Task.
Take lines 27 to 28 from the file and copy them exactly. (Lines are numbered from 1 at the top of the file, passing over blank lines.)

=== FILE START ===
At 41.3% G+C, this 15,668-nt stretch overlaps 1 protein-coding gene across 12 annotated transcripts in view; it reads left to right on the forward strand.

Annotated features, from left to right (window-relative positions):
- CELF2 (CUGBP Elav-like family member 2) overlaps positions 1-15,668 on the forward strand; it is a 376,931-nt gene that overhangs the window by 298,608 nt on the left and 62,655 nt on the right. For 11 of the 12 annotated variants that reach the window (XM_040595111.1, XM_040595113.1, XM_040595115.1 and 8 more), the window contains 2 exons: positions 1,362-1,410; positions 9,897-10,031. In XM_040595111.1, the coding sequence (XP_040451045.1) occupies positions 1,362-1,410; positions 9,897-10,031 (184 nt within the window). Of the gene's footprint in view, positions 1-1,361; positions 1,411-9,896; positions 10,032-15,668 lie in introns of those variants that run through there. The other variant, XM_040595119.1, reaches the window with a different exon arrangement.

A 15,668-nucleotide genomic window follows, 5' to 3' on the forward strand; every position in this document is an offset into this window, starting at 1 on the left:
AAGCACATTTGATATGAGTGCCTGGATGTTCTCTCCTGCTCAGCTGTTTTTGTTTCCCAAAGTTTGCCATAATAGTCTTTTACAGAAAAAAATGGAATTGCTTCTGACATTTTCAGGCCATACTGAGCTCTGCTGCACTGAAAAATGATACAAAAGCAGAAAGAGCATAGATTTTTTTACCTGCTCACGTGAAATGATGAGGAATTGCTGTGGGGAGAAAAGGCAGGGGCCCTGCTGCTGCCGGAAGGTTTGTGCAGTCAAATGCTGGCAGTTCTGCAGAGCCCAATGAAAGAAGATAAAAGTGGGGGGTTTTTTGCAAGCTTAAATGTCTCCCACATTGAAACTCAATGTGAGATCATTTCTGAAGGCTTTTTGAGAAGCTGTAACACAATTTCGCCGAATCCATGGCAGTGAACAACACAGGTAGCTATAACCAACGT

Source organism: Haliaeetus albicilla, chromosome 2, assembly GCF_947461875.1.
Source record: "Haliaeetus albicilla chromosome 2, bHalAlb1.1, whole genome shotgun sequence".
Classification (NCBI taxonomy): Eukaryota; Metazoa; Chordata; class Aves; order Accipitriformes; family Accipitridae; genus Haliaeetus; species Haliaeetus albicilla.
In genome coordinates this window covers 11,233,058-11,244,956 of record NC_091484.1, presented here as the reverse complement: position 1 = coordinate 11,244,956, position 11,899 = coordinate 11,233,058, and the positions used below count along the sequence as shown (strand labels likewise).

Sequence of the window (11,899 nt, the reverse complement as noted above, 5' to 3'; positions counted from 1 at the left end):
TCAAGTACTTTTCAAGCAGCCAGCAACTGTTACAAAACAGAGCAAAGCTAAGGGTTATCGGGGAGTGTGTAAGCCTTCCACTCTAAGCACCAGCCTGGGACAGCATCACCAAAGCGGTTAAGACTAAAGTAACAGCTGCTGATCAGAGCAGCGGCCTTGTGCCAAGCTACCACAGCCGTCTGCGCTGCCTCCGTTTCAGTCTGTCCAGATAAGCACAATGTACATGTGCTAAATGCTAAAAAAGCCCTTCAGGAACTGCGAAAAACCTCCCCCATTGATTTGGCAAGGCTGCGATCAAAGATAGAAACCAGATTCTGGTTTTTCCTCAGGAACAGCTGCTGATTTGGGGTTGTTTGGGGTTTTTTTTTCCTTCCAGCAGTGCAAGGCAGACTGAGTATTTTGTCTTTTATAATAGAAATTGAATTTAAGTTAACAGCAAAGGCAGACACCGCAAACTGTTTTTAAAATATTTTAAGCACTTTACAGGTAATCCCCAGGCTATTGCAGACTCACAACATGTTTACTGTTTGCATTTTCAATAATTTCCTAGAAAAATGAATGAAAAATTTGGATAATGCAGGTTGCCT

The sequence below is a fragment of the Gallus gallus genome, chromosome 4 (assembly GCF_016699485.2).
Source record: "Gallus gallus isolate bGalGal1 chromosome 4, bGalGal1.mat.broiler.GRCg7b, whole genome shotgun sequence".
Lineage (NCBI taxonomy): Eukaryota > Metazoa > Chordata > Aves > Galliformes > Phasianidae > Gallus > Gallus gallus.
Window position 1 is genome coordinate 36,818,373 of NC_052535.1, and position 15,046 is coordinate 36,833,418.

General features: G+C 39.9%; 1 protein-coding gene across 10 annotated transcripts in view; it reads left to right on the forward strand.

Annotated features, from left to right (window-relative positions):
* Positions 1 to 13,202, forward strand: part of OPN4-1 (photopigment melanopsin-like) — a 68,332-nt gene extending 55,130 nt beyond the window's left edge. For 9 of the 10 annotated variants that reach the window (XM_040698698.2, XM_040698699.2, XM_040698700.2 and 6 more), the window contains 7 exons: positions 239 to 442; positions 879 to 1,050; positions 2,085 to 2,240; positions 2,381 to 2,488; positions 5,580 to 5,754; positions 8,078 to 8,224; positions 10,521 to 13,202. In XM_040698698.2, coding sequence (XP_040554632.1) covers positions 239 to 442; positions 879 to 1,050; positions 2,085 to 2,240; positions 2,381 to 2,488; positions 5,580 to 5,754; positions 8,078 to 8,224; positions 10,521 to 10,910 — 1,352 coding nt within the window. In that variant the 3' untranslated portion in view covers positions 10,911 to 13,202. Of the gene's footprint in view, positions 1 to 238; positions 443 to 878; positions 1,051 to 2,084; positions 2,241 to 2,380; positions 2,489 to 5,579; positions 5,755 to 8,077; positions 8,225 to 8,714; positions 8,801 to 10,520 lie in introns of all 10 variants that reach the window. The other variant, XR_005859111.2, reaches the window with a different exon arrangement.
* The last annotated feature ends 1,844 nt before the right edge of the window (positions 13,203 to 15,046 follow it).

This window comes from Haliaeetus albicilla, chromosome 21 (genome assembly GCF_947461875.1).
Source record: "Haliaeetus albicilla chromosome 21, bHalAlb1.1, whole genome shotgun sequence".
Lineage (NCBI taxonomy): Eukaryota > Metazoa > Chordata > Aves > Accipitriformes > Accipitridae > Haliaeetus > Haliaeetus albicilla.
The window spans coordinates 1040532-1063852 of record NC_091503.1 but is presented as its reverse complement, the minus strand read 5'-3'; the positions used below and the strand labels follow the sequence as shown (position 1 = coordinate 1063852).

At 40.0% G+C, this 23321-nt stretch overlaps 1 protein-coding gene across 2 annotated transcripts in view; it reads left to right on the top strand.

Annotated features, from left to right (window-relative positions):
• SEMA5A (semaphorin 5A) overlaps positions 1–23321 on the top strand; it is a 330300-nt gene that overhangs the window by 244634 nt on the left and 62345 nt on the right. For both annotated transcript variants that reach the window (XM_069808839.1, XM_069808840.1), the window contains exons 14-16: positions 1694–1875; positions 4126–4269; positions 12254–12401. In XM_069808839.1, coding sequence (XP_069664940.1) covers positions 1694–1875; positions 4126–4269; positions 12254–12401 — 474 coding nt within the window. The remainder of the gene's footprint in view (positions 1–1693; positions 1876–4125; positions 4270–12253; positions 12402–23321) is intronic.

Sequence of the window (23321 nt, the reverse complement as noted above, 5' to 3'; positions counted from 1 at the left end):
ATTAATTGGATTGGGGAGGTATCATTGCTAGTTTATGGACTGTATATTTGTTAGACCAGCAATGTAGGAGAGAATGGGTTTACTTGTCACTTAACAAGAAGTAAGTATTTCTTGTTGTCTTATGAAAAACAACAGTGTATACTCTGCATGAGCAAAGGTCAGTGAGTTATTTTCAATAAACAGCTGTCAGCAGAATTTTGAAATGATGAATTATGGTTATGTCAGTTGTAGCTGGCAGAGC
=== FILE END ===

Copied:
Sequence of the window (23321 nt, the reverse complement as noted above, 5' to 3'; positions counted from 1 at the left end):
ATTAATTGGATTGGGGAGGTATCATTGCTAGTTTATGGACTGTATATTTGTTAGACCAGCAATGTAGGAGAGAATGGGTTTACTTGTCACTTAACAAGAAGTAAGTATTTCTTGTTGTCTTATGAAAAACAACAGTGTATACTCTGCATGAGCAAAGGTCAGTGAGTTATTTTCAATAAACAGCTGTCAGCAGAATTTTGAAATGATGAATTATGGTTATGTCAGTTGTAGCTGGCAGAGC